Having just launched his very own record company, Mac DeMarco is seizing back some of the control around his music.
After a number of fruitful and successful years with his previous label Captured Tracks, DeMarco will release his forthcoming fourth studio album, Here Comes the Cowboy, through his own imprint.
Mac’s Record Label, which comes in comes in collaboration with Universal Music Group’s Caroline, will see DeMarco take the next major step in his career as musician. Having built his own foundations, toured extensively and incessantly created new material, DeMarco has his business brain fully locked in on the future.
Looking back though, DeMarco knows where he could have improved as a ‘DIY’ musician. While sitting down in a new interview with Billboard, the indie slacker was quick to offer out some advice to aspiring musicians in terms of the business side of the industry and warned them away from the ‘360 deal’ at all costs.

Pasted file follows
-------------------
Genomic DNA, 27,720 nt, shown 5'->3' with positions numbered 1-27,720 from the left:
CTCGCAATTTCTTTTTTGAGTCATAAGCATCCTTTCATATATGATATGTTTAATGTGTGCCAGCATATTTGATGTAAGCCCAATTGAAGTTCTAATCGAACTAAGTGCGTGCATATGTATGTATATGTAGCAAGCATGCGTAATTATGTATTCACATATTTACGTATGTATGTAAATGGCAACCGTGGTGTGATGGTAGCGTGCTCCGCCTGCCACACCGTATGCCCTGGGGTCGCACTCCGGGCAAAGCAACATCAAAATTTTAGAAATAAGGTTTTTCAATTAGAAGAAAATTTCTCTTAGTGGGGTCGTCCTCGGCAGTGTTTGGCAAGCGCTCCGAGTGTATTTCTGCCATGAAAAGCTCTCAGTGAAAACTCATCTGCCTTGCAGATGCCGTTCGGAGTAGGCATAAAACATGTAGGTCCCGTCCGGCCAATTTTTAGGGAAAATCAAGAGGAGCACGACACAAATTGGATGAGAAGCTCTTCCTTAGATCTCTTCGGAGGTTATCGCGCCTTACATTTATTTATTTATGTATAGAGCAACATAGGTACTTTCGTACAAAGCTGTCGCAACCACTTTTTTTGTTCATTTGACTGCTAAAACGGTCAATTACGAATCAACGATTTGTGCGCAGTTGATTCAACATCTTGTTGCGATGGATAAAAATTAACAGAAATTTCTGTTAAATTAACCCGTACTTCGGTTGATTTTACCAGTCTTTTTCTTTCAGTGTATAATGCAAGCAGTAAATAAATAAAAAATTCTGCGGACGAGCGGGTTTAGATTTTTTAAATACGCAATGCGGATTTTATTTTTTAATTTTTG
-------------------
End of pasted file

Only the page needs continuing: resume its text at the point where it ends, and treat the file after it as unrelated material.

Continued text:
For those that might be unaware, a 360 is a business relationship between an artist and a music industry company. Basically, the company offering the 360 deal agrees to provide financial and other support for the artist, which includes direct advances, support in marketing, promotion, touring and other areas. In return though, the artist must agree to give the company a percentage of an increased number of their revenue streams, often including sales of recorded music, live performances, publishing and more.
Focusing heavily on this business deal, DeMarco said: “Do not sign a 360 deal. I don’t care how much money they’re offering you, don’t [take it]. It’s an awful, awful idea. It’s a long time, a really long time. And they own your image.”
He added: “They take money from your merch on tour — nobody should touch that. I didn’t know that some bands don’t own their merch, which to me is like — straight up, you’re being robbed. You can make money selling merch at shows, so it’s good if you own it. Thumbs up, bonus for you. Do not give anybody that merch money, or your show money.
“They’re not on the stage, and they’re probably not even in the city [you’re playing]. Forget about it.”